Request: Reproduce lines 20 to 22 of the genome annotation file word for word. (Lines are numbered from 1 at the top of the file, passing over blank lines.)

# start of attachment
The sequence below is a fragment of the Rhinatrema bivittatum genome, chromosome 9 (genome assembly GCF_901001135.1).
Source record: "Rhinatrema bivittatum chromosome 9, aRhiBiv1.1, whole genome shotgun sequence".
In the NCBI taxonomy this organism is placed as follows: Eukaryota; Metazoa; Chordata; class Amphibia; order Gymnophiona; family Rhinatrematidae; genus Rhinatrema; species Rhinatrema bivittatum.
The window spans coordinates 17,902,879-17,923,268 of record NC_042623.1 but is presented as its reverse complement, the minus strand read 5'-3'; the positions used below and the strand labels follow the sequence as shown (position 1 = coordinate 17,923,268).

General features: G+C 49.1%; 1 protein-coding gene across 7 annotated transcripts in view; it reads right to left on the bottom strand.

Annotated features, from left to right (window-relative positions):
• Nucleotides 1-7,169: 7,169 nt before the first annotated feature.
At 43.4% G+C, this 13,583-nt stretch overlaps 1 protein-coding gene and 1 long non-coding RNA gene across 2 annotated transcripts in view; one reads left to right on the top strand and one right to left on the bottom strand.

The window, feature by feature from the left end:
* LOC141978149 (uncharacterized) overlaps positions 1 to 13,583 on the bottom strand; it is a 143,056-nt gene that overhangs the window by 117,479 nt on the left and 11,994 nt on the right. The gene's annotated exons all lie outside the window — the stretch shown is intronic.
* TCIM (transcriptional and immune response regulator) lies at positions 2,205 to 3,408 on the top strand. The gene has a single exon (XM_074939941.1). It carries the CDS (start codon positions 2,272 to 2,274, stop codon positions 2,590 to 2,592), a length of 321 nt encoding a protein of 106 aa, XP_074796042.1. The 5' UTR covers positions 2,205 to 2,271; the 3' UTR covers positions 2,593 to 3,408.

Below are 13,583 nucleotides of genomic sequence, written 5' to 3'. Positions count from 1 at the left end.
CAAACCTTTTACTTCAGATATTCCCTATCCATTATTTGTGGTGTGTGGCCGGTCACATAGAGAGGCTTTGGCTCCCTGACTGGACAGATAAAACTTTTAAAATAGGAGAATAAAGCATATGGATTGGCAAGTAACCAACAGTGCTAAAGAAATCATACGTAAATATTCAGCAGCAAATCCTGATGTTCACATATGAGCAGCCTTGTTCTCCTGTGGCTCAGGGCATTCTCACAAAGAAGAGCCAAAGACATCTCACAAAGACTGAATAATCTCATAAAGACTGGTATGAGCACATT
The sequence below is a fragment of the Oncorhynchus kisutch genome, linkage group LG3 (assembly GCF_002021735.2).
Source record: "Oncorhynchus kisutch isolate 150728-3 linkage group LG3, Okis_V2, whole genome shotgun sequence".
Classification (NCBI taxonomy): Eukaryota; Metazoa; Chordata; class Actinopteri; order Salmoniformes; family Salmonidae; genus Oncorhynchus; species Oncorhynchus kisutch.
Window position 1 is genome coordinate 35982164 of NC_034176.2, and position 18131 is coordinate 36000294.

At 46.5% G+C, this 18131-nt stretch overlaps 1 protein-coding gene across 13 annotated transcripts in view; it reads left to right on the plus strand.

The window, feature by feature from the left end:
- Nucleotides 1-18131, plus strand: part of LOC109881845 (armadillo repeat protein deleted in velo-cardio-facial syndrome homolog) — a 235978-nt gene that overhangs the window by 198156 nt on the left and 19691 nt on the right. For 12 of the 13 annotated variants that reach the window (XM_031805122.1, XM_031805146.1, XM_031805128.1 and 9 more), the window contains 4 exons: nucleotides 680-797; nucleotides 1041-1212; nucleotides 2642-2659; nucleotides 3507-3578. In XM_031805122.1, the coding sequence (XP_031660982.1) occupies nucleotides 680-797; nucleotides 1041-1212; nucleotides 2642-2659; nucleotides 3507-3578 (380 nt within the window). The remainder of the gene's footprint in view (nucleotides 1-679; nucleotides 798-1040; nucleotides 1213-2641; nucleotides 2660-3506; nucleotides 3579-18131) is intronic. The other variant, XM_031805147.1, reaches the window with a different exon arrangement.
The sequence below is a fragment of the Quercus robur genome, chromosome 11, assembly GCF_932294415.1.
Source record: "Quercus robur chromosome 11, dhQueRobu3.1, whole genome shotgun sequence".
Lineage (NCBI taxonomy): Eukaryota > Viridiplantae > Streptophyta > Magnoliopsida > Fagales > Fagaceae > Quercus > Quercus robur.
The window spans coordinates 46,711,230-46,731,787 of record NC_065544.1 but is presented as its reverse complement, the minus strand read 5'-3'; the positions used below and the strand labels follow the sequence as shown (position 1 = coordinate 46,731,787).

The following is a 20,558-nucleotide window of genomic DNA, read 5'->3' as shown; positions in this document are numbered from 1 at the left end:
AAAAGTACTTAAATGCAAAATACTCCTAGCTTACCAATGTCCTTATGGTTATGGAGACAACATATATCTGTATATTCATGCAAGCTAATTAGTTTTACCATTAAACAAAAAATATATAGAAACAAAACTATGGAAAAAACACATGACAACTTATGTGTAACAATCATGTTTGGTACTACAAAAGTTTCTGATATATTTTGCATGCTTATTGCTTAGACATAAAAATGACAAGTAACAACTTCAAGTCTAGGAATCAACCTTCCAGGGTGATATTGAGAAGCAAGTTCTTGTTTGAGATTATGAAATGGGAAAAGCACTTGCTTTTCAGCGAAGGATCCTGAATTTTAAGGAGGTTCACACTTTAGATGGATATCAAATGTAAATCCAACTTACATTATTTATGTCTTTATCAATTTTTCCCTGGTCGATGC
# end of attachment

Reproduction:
- Nucleotides 1-18131, plus strand: part of LOC109881845 (armadillo repeat protein deleted in velo-cardio-facial syndrome homolog) — a 235978-nt gene that overhangs the window by 198156 nt on the left and 19691 nt on the right. For 12 of the 13 annotated variants that reach the window (XM_031805122.1, XM_031805146.1, XM_031805128.1 and 9 more), the window contains 4 exons: nucleotides 680-797; nucleotides 1041-1212; nucleotides 2642-2659; nucleotides 3507-3578. In XM_031805122.1, the coding sequence (XP_031660982.1) occupies nucleotides 680-797; nucleotides 1041-1212; nucleotides 2642-2659; nucleotides 3507-3578 (380 nt within the window). The remainder of the gene's footprint in view (nucleotides 1-679; nucleotides 798-1040; nucleotides 1213-2641; nucleotides 2660-3506; nucleotides 3579-18131) is intronic. The other variant, XM_031805147.1, reaches the window with a different exon arrangement.
The sequence below is a fragment of the Quercus robur genome, chromosome 11, assembly GCF_932294415.1.
Source record: "Quercus robur chromosome 11, dhQueRobu3.1, whole genome shotgun sequence".